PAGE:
It might be a little early to discuss off-season matters, but with the recent resurgence of Ichiro Suzuki in a Yankees uniform I think we all have to ponder if he will be in New York in 2013. It’s been a magical few months with the ex-Mariner superstar. While playing 95 games in Seattle, Ichiro struggled to hit above .270 and had an OBP below .300. In just 61 games in the Bronx, Ichiro has surpassed his Seattle totals by a wide margin. He’s hitting .330 with an OBP of .352 through yesterday’s game.
When Cashman made the trade back in July, I was okay with it. I wasn’t going crazy like the Yankees just received a 2004 version of Ichiro, but he was a solid pickup for what the Yankees gave to the Mariners in return. On a personal note, I had no clue that Ichiro had these numbers left in him. There were zero indicators that he would produce numbers like this in New York. In 2011, Ichiro hit just .272 after coming off a .315 batting average in 2010. That’s a huge drop off, and then to follow up 2011 with an even poorer performance through 95 games justified my opinion that Ichiro was on his way out.
Yet, that might not be the case. A change of scenery seems to have rejuvenated Ichiro’s career. Perhaps only something like this could happen to Ichiro in the Bronx. He’s been vocal about his love for being a Yankee and how much he respects the organization. Recently he said this to the New York Post to show how grateful he is to have an opportunity to play for the Yankees.
“This is a special time right now,’’ he said with excitement in his voice. “This is a special experience to play with Jeter and the Yankees. When I am an old man I will look back and say, ‘What an experience that was to be on this team.’ Before I die, I think I will remember this time and what a special time this is. That is what I envision what it will be like when I get close to dying.’’
Those are some really powerful words and it’s probably that passion that Ichiro has played with as of late that has helped him go on this tear.
It’s difficult to project how Ichiro will perform next season. He’ll be 39 years old with over 1,900 MLB games played in his career. He’s played in no less than 146 games since he’s been in MLB, which means he has some mileage on his body. That’s not even accounting for his time spent in Japan. Looking at this from an optimistic perspective, I can note that Ichiro is durable and can withstand the toll of an MLB season on his body at his age.
Ichiro is currently making $17,000,000 million this season with the Mariners and Yankees. Obviously, Ichiro is overpaid for his production on the field in 2012. To reiterate I pulled up this payroll efficiency site called Baseball Player Salaries. Check it out for Ichiro’s rating.
But next off-season Ichiro will be a free agent and won’t command as high a contract. He’ll likely receive a deal anywhere from $2-6 million for one year. This is very manageable and not too costly for the Yankees. If Ichiro’s numbers with the Yankees were to regress down a bit that would be alright. He looks unconscious up there right now. In a good way. In Ichiro’s last 10 games he has at least one hit in nine of them, including six multi-hit games. Which is good enough for a .378 average over that time.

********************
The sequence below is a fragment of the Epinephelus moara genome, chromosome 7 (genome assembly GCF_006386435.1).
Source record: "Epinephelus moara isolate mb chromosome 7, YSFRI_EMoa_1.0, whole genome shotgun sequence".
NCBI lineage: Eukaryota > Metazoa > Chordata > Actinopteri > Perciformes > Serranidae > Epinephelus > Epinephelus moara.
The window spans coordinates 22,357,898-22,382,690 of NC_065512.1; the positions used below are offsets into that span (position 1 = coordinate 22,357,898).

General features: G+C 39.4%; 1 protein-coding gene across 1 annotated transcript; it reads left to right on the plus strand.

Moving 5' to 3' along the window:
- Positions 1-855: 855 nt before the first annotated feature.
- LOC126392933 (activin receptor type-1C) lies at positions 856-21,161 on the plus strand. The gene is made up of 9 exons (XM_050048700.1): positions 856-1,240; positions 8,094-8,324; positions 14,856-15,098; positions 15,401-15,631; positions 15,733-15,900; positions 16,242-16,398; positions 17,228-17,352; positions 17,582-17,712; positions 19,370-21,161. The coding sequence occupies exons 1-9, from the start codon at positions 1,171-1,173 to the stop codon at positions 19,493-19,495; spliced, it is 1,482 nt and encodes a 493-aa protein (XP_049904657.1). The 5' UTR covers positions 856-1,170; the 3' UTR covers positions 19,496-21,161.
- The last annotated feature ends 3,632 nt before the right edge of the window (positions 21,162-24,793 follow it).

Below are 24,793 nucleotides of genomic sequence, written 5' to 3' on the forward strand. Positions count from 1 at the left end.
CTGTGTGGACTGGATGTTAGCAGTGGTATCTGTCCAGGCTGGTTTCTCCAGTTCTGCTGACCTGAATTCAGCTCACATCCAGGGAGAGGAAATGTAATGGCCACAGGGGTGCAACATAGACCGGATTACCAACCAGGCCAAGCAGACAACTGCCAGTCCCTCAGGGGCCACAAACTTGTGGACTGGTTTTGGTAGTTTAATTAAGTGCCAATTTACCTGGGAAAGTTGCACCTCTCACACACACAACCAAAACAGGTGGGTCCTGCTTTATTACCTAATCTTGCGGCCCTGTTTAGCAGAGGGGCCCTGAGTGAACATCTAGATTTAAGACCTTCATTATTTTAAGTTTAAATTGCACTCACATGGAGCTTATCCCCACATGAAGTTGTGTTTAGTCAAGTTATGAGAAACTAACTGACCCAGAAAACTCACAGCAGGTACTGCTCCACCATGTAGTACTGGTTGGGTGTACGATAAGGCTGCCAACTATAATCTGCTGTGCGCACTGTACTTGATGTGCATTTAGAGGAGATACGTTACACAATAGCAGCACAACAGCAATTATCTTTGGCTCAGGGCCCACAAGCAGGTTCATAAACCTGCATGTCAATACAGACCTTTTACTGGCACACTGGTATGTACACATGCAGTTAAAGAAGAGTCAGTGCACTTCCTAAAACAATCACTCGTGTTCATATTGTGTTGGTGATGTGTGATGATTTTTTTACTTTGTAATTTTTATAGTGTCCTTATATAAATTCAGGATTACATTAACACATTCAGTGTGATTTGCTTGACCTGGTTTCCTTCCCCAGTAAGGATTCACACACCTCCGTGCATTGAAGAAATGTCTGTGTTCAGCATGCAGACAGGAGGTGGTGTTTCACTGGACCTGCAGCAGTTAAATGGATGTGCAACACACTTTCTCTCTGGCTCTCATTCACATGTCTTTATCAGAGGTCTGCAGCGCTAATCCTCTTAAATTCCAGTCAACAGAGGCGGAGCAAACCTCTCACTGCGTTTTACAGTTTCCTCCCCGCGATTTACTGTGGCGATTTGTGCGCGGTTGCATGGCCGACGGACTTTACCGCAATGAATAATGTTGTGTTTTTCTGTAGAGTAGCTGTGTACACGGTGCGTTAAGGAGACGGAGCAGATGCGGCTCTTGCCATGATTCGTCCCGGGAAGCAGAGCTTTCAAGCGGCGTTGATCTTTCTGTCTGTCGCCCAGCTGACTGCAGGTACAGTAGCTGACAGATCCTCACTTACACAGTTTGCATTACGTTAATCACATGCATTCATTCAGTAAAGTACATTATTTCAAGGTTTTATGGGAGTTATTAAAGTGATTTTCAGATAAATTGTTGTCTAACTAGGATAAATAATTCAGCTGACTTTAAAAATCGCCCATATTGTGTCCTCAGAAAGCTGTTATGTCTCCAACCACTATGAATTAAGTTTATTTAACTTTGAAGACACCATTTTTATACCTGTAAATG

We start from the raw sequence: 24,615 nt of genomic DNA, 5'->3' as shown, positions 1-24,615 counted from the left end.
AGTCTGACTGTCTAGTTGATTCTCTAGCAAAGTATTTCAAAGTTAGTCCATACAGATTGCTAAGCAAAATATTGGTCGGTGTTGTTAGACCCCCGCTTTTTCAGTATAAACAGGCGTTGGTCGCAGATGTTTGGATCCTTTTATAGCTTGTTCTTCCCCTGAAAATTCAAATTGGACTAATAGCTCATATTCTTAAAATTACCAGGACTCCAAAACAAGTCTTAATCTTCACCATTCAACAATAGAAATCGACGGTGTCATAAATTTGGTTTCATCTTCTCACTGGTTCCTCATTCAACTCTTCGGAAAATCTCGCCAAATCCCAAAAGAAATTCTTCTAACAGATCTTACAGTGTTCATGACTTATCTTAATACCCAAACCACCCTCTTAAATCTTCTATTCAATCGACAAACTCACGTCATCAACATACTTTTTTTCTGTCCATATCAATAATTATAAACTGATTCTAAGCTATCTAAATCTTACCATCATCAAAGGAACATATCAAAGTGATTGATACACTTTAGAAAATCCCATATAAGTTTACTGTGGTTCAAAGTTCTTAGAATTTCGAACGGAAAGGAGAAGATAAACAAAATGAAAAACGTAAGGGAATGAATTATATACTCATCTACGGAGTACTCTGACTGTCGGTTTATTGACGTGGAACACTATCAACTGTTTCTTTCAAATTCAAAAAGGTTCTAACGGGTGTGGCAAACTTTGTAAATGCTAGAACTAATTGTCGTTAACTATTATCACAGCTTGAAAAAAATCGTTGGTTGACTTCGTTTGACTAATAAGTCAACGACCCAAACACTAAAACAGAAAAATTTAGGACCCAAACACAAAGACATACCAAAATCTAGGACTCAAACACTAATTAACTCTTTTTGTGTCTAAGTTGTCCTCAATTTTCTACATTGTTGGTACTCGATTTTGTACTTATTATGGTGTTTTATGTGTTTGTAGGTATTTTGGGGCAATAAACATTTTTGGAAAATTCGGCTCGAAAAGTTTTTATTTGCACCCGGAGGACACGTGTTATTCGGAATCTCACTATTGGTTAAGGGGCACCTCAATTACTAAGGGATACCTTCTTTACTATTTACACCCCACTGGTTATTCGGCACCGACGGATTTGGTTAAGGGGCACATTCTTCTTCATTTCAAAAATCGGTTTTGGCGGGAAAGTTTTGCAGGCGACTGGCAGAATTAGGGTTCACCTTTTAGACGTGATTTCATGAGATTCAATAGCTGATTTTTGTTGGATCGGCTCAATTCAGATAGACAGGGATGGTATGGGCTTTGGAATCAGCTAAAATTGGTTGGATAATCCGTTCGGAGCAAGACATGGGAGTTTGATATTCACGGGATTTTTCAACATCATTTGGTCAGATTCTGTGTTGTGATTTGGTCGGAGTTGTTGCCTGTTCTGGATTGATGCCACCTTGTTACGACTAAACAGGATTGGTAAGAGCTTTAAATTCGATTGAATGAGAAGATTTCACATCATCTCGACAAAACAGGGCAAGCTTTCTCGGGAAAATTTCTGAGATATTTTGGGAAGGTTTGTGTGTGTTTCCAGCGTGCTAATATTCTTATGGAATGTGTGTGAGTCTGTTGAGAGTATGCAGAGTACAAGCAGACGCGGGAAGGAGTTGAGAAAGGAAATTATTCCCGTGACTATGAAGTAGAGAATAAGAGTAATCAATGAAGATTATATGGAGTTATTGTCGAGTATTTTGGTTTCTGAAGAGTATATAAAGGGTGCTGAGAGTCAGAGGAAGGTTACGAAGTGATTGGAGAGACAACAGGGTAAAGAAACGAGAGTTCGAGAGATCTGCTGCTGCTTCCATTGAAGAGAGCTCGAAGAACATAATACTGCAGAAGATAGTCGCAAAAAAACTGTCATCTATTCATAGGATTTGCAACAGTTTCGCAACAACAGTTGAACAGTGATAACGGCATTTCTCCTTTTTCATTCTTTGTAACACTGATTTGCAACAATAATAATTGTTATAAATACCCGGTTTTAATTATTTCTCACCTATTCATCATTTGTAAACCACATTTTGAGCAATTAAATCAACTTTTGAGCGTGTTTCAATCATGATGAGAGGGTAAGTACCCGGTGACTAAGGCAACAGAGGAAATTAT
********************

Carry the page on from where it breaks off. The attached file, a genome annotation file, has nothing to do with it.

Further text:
Overall, what really determines if Ichiro should comeback is the other options. Right now the Yankees outfield in 2013 will consist of Brett Gardner in left and Curtis Granderson assuming the Yankees exercise an option on him. Nick Swisher will be a free agent at years end and is reportedly seeking Jayson Werth money, which would be in the ballpark of $126 million over seven years. The Yankees just don’t have that kind of money at this time due to their new self-imposed salary cap of $189 million for 2014 to keep the team under the luxury tax. If they sign Swisher to that amount, they’ll have little to no money to re-sign Granderson and Cano in the offseason of 2013.
Other potential free agents include Michael Bourn, B.J. Upton, and Carlos Quentin. These options would be cheaper than Swisher, but would cost more than Ichiro. Bourn and Upton would have to be converted to right fielders, making Quentin the only true right fielder of the three potential free agents I selected. Quentin would also provide the most power of the bunch; an attribute that teams want in their corner outfielders. Quentin has a .245 ISO in comparison to Upton’s .201 ISO. These players will also likely ask for more years on their contract which is something that Ichiro wouldn’t do at this point in his career.
Having Ichiro around another year would help Yankees prospects get more development time in. Mason Williams and Tyler Austin are most likely years away right now. The earliest I see them arriving in the Bronx is two years from now. One more year of Ichiro means more off-season flexibility in the winter of 2013. This is an excellent thing to have when two of your stars could be commanding giant contracts.
The final verdict? I believe the Yankees should bring Ichiro back to the Bronx in 2013. He loves it here and will leave all his efforts out on the field. He’s an excellent number two-hitter candidate if Swisher was to walk. Suzuki also can play all three outfield positions. Having hit machines like Jeter and Ichiro ahead of Cano, Rodriguez, and Teixeira would certainly increase run production too.
I’m all for re-signing Ichiro, but at the right price.